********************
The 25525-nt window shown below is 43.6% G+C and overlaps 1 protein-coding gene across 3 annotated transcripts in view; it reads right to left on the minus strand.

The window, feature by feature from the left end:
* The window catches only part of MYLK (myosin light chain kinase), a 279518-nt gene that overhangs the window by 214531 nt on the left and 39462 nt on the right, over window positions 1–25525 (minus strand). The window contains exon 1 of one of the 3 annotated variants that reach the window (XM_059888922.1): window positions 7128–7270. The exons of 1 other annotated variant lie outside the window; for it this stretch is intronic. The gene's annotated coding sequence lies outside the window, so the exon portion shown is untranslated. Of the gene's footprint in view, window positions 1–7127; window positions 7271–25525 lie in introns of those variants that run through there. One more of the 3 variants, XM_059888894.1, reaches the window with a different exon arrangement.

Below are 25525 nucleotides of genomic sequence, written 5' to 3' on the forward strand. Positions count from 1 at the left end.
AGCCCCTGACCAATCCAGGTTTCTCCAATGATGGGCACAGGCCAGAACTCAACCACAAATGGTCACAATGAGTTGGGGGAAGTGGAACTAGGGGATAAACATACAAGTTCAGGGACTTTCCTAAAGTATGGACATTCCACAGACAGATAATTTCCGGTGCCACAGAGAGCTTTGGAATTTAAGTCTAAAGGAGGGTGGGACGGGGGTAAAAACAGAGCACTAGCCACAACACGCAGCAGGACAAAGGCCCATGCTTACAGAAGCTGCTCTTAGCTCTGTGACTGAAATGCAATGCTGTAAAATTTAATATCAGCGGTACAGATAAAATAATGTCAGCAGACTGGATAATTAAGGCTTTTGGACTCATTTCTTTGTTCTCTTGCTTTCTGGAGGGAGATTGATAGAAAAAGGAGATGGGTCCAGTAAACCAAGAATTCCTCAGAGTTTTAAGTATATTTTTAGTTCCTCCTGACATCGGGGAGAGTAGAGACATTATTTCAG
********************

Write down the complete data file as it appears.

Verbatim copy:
The 25525-nt window shown below is 43.6% G+C and overlaps 1 protein-coding gene across 3 annotated transcripts in view; it reads right to left on the minus strand.

The window, feature by feature from the left end:
* The window catches only part of MYLK (myosin light chain kinase), a 279518-nt gene that overhangs the window by 214531 nt on the left and 39462 nt on the right, over window positions 1–25525 (minus strand). The window contains exon 1 of one of the 3 annotated variants that reach the window (XM_059888922.1): window positions 7128–7270. The exons of 1 other annotated variant lie outside the window; for it this stretch is intronic. The gene's annotated coding sequence lies outside the window, so the exon portion shown is untranslated. Of the gene's footprint in view, window positions 1–7127; window positions 7271–25525 lie in introns of those variants that run through there. One more of the 3 variants, XM_059888894.1, reaches the window with a different exon arrangement.

Below are 25525 nucleotides of genomic sequence, written 5' to 3' on the forward strand. Positions count from 1 at the left end.
AGCCCCTGACCAATCCAGGTTTCTCCAATGATGGGCACAGGCCAGAACTCAACCACAAATGGTCACAATGAGTTGGGGGAAGTGGAACTAGGGGATAAACATACAAGTTCAGGGACTTTCCTAAAGTATGGACATTCCACAGACAGATAATTTCCGGTGCCACAGAGAGCTTTGGAATTTAAGTCTAAAGGAGGGTGGGACGGGGGTAAAAACAGAGCACTAGCCACAACACGCAGCAGGACAAAGGCCCATGCTTACAGAAGCTGCTCTTAGCTCTGTGACTGAAATGCAATGCTGTAAAATTTAATATCAGCGGTACAGATAAAATAATGTCAGCAGACTGGATAATTAAGGCTTTTGGACTCATTTCTTTGTTCTCTTGCTTTCTGGAGGGAGATTGATAGAAAAAGGAGATGGGTCCAGTAAACCAAGAATTCCTCAGAGTTTTAAGTATATTTTTAGTTCCTCCTGACATCGGGGAGAGTAGAGACATTATTTCAG